A necessary wall in the laboratory, required by the Ministry of Health to define a blood drawing area (no a curtain would not do – only a solid wall) was promised on Monday, a few days hence – but not installed until the following Monday. They hadn’t told us which Monday! 

The electricity would be available in 4 days! I said to myself: “Sure, and pigs will fly.” Tanesco has had internal management problems and it has been more than 40 days now. 

But! We are making progress. The furniture, supplies and equipment from the storage containers from Saskatoon, Canada, Payola, Kansas, and Eupora, Mississippi are being put in the outpatient building today! The electrical poles are mostly in place and insulators and wire are being installed along with a large transformer. 

Thank you all for your hard work and support of The Children’s Hospital at Zinga.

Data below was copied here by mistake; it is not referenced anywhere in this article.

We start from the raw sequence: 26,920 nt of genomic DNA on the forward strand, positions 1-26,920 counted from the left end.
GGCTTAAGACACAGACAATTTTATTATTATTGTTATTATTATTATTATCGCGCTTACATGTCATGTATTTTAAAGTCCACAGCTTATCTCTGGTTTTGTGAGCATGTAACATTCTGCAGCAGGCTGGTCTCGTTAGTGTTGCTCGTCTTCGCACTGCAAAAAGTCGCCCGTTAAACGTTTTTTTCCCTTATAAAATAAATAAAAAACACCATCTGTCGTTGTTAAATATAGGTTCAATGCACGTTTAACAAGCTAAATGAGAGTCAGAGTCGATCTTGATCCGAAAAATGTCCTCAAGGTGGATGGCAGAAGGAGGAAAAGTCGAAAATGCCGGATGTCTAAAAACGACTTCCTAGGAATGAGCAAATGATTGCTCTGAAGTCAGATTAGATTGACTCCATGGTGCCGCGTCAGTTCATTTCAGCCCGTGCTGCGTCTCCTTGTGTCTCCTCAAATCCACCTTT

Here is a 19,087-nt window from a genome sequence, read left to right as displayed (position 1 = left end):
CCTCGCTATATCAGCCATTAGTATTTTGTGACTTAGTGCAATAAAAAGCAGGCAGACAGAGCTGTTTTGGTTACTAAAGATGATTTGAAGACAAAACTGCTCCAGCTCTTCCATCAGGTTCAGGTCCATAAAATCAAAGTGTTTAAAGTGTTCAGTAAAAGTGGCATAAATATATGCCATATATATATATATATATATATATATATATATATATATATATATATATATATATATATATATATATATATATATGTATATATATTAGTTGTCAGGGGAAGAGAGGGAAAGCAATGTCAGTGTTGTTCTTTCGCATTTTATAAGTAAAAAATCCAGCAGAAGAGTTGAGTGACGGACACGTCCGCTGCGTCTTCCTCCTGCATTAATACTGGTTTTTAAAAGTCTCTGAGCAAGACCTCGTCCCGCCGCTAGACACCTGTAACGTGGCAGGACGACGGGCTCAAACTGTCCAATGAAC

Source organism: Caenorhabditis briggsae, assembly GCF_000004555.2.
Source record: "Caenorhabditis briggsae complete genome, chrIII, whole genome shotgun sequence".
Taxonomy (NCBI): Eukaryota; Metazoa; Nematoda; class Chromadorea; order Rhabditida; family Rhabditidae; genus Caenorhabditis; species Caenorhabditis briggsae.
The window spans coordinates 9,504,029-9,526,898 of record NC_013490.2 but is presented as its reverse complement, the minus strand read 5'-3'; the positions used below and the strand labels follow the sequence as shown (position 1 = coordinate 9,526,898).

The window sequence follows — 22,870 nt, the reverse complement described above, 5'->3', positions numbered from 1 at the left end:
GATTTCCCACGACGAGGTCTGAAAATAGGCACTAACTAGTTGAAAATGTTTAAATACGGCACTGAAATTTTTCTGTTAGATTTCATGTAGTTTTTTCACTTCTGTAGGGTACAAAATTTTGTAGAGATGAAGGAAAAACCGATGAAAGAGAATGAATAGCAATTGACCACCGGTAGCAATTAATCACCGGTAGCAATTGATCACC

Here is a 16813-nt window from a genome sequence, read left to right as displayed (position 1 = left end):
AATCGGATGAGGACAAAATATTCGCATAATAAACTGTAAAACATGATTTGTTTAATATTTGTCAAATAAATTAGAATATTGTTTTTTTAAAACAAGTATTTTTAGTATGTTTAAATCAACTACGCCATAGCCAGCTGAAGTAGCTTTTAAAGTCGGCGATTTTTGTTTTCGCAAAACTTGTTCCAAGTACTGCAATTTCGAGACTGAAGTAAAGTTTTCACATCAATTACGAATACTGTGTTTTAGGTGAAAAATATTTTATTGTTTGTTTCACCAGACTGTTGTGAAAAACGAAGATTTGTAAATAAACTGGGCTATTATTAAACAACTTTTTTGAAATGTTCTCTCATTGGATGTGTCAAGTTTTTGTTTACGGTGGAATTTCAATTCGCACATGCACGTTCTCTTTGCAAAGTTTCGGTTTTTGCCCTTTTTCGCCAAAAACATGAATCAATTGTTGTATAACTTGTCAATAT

Den Lofstrom
V.P., IHP

A word from recent volunteers

Anyone who has been to Tanzania to aid in bringing International Health Partner's vision to fruition is well aware of how infectious the experience can be. I ventured to Mwanza with a team of 25 in 2009 and returned, this time to Zinga, on a solo adventure in June. I can't begin to explain how wonderful the experience was for me, and how much it solidified my future plans, but I can say that what this organization is doing is so beneficial and will undoubtedly help the children of Tanzania in infinite ways. I spent my month constructing a fence: mixing concrete by hand, carrying that concrete in buckets to holes that we dug with shovels, measuring the posts and then measuring them again to ensure that they were level, stringing wire over distances that I didn't even care to keep track of, and having an impossibly fantastic time. The people that I worked with were some of the most kind, caring, and welcoming people I've come across. They invited me with open arms into their daily lives, and helped me fall increasingly more in love with the country that I initially fell in love with as a 12 year old. Connections were made, character was built, language was learned, and a seed was planted. Trips back are inevitable. I am so excited to see the growth of this wonderful project as it continues- kidogo kidogo hujaza kibaba. Tutaonana baadaye, Tanzania!

- Madeline Smith, Kansas City, MO